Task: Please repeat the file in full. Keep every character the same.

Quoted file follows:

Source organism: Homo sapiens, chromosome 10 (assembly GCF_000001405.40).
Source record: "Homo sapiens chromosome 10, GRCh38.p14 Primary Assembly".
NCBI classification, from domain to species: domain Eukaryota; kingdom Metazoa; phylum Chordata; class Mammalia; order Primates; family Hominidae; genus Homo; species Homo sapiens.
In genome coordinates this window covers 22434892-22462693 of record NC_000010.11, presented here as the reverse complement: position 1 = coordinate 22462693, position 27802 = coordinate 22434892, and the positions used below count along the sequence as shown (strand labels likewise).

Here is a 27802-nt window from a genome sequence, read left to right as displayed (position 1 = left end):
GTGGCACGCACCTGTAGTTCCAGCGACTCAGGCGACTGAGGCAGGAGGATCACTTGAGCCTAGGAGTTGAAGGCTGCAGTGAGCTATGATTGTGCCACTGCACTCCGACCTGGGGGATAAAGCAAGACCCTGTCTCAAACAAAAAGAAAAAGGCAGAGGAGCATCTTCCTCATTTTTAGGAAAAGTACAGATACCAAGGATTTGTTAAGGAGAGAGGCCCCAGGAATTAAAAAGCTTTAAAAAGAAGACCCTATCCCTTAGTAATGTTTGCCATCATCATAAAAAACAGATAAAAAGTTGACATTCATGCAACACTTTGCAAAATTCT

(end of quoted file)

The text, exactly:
Source organism: Homo sapiens, chromosome 10 (assembly GCF_000001405.40).
Source record: "Homo sapiens chromosome 10, GRCh38.p14 Primary Assembly".
NCBI classification, from domain to species: domain Eukaryota; kingdom Metazoa; phylum Chordata; class Mammalia; order Primates; family Hominidae; genus Homo; species Homo sapiens.
In genome coordinates this window covers 22434892-22462693 of record NC_000010.11, presented here as the reverse complement: position 1 = coordinate 22462693, position 27802 = coordinate 22434892, and the positions used below count along the sequence as shown (strand labels likewise).

Here is a 27802-nt window from a genome sequence, read left to right as displayed (position 1 = left end):
GTGGCACGCACCTGTAGTTCCAGCGACTCAGGCGACTGAGGCAGGAGGATCACTTGAGCCTAGGAGTTGAAGGCTGCAGTGAGCTATGATTGTGCCACTGCACTCCGACCTGGGGGATAAAGCAAGACCCTGTCTCAAACAAAAAGAAAAAGGCAGAGGAGCATCTTCCTCATTTTTAGGAAAAGTACAGATACCAAGGATTTGTTAAGGAGAGAGGCCCCAGGAATTAAAAAGCTTTAAAAAGAAGACCCTATCCCTTAGTAATGTTTGCCATCATCATAAAAAACAGATAAAAAGTTGACATTCATGCAACACTTTGCAAAATTCT